Domino #4

Marvel Comics

Written by Gail Simone

Art by David Baldeon

Colors by Jesus Aburtov

Letters by Clayton Cowles

The beginning of this issue is another interlude into Domino’s past, but this time from the point of view of the two people who have made it their mission to punish her. It’s a great series of scenes that does an amazing job of establishing the motivations behind Desmond and Topaz. Meanwhile, Outlaw and Diamondback are dealing with their new acquisition and at the same time, musing about why they were left behind. I like that Diamondback understands what happened and is the one that respects Domino’s decision. I like even more that both ladies decide they’re going to risk it all and help out their friend. This leads them to enlisting the help of Deadpool and more trouble than they thought.

These are great characters and their interactions and dialogue with each other reflect their mutual affection for each other. Something that’s usually hinted at in comics, but usually not explored beyond the periphery. Neena is not taking her training with Shang-Chi seriously enough for the Master of Kung Fu and he makes her pay for it. It’s another fun moment that helps to develop her character more and give a genuine appreciation to the character of Shang-Chi. Domino’s vulnerability at her attraction to the man is fun as well and it is even better seeing her not lose herself in it, but also explore it as well. It shows a depth to the character that she can be both confident and vulnerable at the same time. Also, it’s just fun seeing her being goofy.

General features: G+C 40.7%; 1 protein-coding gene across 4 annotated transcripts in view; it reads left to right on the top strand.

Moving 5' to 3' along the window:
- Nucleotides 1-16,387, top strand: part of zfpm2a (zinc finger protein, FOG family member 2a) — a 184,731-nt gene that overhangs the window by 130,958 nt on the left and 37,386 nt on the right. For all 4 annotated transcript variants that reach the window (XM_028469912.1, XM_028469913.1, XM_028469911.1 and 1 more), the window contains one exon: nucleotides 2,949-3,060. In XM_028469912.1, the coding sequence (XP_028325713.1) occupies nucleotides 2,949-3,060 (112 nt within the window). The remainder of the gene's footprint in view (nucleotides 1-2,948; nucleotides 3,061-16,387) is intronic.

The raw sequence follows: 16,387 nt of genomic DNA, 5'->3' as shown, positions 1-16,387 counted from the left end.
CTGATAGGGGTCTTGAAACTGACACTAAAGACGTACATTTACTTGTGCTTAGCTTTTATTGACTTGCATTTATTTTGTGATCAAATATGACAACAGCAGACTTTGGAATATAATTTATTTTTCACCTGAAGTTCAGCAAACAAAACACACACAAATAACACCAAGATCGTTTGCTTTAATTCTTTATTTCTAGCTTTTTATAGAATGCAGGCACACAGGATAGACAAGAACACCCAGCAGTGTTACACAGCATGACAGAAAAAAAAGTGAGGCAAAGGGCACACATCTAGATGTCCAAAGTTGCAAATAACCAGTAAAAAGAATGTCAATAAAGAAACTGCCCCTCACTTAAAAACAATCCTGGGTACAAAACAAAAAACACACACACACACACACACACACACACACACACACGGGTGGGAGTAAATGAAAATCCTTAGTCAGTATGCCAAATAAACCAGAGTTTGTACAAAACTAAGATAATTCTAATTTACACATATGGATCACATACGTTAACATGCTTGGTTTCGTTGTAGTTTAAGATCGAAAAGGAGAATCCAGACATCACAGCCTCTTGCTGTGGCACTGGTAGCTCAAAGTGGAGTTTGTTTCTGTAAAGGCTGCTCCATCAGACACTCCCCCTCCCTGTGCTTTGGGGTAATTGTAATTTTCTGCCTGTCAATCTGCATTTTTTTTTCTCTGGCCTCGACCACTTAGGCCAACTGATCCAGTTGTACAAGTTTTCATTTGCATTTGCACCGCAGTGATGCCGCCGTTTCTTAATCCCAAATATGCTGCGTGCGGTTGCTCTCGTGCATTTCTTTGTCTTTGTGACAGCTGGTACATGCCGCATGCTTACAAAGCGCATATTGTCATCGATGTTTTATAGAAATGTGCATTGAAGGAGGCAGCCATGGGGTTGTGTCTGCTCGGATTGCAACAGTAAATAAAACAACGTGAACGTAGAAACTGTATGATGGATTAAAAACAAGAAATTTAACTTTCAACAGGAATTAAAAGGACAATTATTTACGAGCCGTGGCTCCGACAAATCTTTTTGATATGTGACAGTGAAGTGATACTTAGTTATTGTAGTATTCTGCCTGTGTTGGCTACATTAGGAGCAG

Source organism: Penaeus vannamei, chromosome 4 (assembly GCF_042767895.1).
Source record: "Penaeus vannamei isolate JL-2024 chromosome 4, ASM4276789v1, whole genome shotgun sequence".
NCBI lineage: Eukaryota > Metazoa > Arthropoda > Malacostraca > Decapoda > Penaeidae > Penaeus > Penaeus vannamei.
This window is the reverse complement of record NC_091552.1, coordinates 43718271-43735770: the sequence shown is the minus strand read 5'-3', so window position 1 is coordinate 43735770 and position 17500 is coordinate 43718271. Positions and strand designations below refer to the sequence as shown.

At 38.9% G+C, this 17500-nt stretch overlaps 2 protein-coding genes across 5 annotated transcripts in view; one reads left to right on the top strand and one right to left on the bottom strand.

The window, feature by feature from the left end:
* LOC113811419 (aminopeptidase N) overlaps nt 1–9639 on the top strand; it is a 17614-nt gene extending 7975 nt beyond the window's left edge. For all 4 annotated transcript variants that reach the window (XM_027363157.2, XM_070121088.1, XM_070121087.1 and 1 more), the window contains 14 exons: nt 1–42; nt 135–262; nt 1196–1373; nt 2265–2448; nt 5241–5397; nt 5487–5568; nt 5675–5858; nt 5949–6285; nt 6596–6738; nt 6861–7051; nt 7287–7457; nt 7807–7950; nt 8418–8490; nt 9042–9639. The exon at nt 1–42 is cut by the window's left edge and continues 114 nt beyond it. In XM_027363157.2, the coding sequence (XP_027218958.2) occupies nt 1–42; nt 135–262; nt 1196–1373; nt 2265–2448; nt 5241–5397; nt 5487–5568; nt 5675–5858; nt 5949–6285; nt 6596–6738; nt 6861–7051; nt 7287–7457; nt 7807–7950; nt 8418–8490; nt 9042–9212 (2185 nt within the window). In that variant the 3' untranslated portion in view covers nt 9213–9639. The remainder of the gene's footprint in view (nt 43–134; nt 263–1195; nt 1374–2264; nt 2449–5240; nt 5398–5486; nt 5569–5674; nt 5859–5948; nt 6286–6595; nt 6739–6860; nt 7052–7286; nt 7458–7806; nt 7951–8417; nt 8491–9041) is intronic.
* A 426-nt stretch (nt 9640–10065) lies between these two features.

Simone has really given new depth and life to this character. Domino is becoming a more well defined and well-rounded character in this series. She is both clumsy and capable, smart and goofy. All of these traits make her likeable enough to sustain the series, but Gail Simone leaves enough mystery in the narrative to keep the reader engaged to learn more.

David Baldeon’s art is sublime. I love how he renders characters and his fight scenes are gorgeous. The facial expressions he uses for characters and the details put into them are fun and there is a great contrast between the seriousness of some of the moments and the anime style of the art. I found myself going over panels again and again, finding something else I enjoyed in the art.

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